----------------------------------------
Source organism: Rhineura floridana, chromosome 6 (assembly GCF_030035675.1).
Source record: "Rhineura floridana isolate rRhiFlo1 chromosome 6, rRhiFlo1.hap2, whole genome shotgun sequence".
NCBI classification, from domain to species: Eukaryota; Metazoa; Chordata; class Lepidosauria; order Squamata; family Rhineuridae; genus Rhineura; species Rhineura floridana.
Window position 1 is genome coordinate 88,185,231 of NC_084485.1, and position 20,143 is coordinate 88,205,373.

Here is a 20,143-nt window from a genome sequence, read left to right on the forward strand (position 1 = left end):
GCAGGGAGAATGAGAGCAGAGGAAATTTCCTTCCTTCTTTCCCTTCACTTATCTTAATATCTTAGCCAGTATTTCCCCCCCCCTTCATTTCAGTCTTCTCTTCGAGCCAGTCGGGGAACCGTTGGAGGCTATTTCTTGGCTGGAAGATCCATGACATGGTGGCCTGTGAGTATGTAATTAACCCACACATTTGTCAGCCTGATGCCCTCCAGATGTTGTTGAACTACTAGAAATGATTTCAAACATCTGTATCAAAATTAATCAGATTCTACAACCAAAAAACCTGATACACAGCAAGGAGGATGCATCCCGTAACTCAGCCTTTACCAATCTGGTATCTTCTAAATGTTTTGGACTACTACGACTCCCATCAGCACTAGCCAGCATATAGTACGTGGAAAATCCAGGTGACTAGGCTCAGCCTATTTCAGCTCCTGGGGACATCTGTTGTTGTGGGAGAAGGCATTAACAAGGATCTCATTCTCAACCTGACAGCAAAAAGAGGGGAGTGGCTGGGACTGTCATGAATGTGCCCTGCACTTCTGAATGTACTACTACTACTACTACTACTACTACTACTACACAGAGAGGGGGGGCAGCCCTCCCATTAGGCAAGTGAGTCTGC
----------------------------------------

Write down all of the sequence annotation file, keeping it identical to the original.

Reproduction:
Source organism: Rhineura floridana, chromosome 6 (assembly GCF_030035675.1).
Source record: "Rhineura floridana isolate rRhiFlo1 chromosome 6, rRhiFlo1.hap2, whole genome shotgun sequence".
NCBI classification, from domain to species: Eukaryota; Metazoa; Chordata; class Lepidosauria; order Squamata; family Rhineuridae; genus Rhineura; species Rhineura floridana.
Window position 1 is genome coordinate 88,185,231 of NC_084485.1, and position 20,143 is coordinate 88,205,373.

Here is a 20,143-nt window from a genome sequence, read left to right on the forward strand (position 1 = left end):
GCAGGGAGAATGAGAGCAGAGGAAATTTCCTTCCTTCTTTCCCTTCACTTATCTTAATATCTTAGCCAGTATTTCCCCCCCCCTTCATTTCAGTCTTCTCTTCGAGCCAGTCGGGGAACCGTTGGAGGCTATTTCTTGGCTGGAAGATCCATGACATGGTGGCCTGTGAGTATGTAATTAACCCACACATTTGTCAGCCTGATGCCCTCCAGATGTTGTTGAACTACTAGAAATGATTTCAAACATCTGTATCAAAATTAATCAGATTCTACAACCAAAAAACCTGATACACAGCAAGGAGGATGCATCCCGTAACTCAGCCTTTACCAATCTGGTATCTTCTAAATGTTTTGGACTACTACGACTCCCATCAGCACTAGCCAGCATATAGTACGTGGAAAATCCAGGTGACTAGGCTCAGCCTATTTCAGCTCCTGGGGACATCTGTTGTTGTGGGAGAAGGCATTAACAAGGATCTCATTCTCAACCTGACAGCAAAAAGAGGGGAGTGGCTGGGACTGTCATGAATGTGCCCTGCACTTCTGAATGTACTACTACTACTACTACTACTACTACTACTACACAGAGAGGGGGGGCAGCCCTCCCATTAGGCAAGTGAGTCTGC